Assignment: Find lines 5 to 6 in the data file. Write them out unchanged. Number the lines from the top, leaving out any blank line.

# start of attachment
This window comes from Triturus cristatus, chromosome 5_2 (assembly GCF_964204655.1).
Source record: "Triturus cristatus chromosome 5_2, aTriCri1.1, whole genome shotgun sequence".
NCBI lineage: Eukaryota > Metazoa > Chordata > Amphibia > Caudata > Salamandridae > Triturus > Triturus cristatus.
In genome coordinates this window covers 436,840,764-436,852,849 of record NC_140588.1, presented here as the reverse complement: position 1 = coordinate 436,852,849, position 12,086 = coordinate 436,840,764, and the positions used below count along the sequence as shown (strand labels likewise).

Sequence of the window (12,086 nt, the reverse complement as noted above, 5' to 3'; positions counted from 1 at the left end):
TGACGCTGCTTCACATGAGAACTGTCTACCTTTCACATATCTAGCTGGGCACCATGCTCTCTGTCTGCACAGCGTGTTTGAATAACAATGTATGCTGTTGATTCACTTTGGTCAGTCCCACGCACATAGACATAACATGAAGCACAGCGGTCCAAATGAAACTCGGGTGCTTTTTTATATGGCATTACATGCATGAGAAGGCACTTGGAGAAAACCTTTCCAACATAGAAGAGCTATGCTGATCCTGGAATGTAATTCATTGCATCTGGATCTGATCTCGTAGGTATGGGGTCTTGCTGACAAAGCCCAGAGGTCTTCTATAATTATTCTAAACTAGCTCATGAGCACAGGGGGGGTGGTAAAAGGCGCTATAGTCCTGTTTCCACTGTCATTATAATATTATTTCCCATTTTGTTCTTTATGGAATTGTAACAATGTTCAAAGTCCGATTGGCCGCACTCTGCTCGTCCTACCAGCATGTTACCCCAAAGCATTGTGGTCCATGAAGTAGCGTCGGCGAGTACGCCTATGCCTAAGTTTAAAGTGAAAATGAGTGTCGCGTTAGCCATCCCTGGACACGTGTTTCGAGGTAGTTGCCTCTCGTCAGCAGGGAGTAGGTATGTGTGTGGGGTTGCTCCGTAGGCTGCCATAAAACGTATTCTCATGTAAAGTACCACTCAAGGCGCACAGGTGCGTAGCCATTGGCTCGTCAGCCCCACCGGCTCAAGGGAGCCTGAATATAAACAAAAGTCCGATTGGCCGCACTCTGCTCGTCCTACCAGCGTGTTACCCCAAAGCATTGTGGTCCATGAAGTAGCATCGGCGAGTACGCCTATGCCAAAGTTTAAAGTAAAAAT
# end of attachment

Sequence of the window (12,086 nt, the reverse complement as noted above, 5' to 3'; positions counted from 1 at the left end):
TGACGCTGCTTCACATGAGAACTGTCTACCTTTCACATATCTAGCTGGGCACCATGCTCTCTGTCTGCACAGCGTGTTTGAATAACAATGTATGCTGTTGATTCACTTTGGTCAGTCCCACGCACATAGACATAACATGAAGCACAGCGGTCCAAATGAAACTCGGGTGCTTTTTTATATGGCATTACATGCATGAGAAGGCACTTGGAGAAAACCTTTCCAACATAGAAGAGCTATGCTGATCCTGGAATGTAATTCATTGCATCTGGATCTGATCTCGTAGGTATGGGGTCTTGCTGACAAAGCCCAGAGGTCTTCTATAATTATTCTAAACTAGCTCATGAGCACAGGGGGGGTGGTAAAAGGCGCTATAGTCCTGTTTCCACTGTCATTATAATATTATTTCCCATTTTGTTCTTTATGGAATTGTAACAATGTTCAAAGTCCGATTGGCCGCACTCTGCTCGTCCTACCAGCATGTTACCCCAAAGCATTGTGGTCCATGAAGTAGCGTCGGCGAGTACGCCTATGCCTAAGTTTAAAGTGAAAATGAGTGTCGCGTTAGCCATCCCTGGACACGTGTTTCGAGGTAGTTGCCTCTCGTCAGCAGGGAGTAGGTATGTGTGTGGGGTTGCTCCGTAGGCTGCCATAAAACGTATTCTCATGTAAAGTACCACTCAAGGCGCACAGGTGCGTAGCCATTGGCTCGTCAGCCCCACCGGCTCAAGGGAGCCTGAATATAAACAAAAGTCCGATTGGCCGCACTCTGCTCGTCCTACCAGCGTGTTACCCCAAAGCATTGTGGTCCATGAAGTAGCATCGGCGAGTACGCCTATGCCAAAGTTTAAAGTAAAAAT